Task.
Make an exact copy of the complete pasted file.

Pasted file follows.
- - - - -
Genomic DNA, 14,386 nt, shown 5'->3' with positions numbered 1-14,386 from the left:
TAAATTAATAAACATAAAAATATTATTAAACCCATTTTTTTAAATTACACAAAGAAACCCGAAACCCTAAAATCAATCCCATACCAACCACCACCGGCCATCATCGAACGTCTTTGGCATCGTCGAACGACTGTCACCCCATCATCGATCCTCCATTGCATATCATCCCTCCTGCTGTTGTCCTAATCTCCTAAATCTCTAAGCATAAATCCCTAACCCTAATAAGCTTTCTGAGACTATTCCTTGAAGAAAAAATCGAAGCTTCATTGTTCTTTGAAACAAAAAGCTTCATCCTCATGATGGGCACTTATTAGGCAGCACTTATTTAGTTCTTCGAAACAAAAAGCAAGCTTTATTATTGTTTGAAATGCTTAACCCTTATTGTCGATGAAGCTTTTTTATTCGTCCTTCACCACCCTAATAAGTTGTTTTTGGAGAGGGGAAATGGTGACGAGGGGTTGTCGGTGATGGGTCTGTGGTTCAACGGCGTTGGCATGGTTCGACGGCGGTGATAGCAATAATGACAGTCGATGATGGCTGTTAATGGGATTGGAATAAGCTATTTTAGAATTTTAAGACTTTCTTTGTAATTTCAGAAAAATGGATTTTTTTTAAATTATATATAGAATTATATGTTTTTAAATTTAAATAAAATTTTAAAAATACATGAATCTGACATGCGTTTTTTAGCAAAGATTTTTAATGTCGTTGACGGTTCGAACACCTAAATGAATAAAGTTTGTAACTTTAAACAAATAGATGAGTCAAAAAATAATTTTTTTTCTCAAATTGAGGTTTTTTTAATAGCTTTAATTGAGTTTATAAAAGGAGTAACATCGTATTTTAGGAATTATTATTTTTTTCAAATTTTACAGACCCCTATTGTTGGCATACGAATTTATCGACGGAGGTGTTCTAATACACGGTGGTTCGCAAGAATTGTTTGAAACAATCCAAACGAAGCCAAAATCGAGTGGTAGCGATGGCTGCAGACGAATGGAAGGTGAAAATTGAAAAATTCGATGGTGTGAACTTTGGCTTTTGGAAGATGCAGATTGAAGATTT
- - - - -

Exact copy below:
Genomic DNA, 14,386 nt, shown 5'->3' with positions numbered 1-14,386 from the left:
TAAATTAATAAACATAAAAATATTATTAAACCCATTTTTTTAAATTACACAAAGAAACCCGAAACCCTAAAATCAATCCCATACCAACCACCACCGGCCATCATCGAACGTCTTTGGCATCGTCGAACGACTGTCACCCCATCATCGATCCTCCATTGCATATCATCCCTCCTGCTGTTGTCCTAATCTCCTAAATCTCTAAGCATAAATCCCTAACCCTAATAAGCTTTCTGAGACTATTCCTTGAAGAAAAAATCGAAGCTTCATTGTTCTTTGAAACAAAAAGCTTCATCCTCATGATGGGCACTTATTAGGCAGCACTTATTTAGTTCTTCGAAACAAAAAGCAAGCTTTATTATTGTTTGAAATGCTTAACCCTTATTGTCGATGAAGCTTTTTTATTCGTCCTTCACCACCCTAATAAGTTGTTTTTGGAGAGGGGAAATGGTGACGAGGGGTTGTCGGTGATGGGTCTGTGGTTCAACGGCGTTGGCATGGTTCGACGGCGGTGATAGCAATAATGACAGTCGATGATGGCTGTTAATGGGATTGGAATAAGCTATTTTAGAATTTTAAGACTTTCTTTGTAATTTCAGAAAAATGGATTTTTTTTAAATTATATATAGAATTATATGTTTTTAAATTTAAATAAAATTTTAAAAATACATGAATCTGACATGCGTTTTTTAGCAAAGATTTTTAATGTCGTTGACGGTTCGAACACCTAAATGAATAAAGTTTGTAACTTTAAACAAATAGATGAGTCAAAAAATAATTTTTTTTCTCAAATTGAGGTTTTTTTAATAGCTTTAATTGAGTTTATAAAAGGAGTAACATCGTATTTTAGGAATTATTATTTTTTTCAAATTTTACAGACCCCTATTGTTGGCATACGAATTTATCGACGGAGGTGTTCTAATACACGGTGGTTCGCAAGAATTGTTTGAAACAATCCAAACGAAGCCAAAATCGAGTGGTAGCGATGGCTGCAGACGAATGGAAGGTGAAAATTGAAAAATTCGATGGTGTGAACTTTGGCTTTTGGAAGATGCAGATTGAAGATTT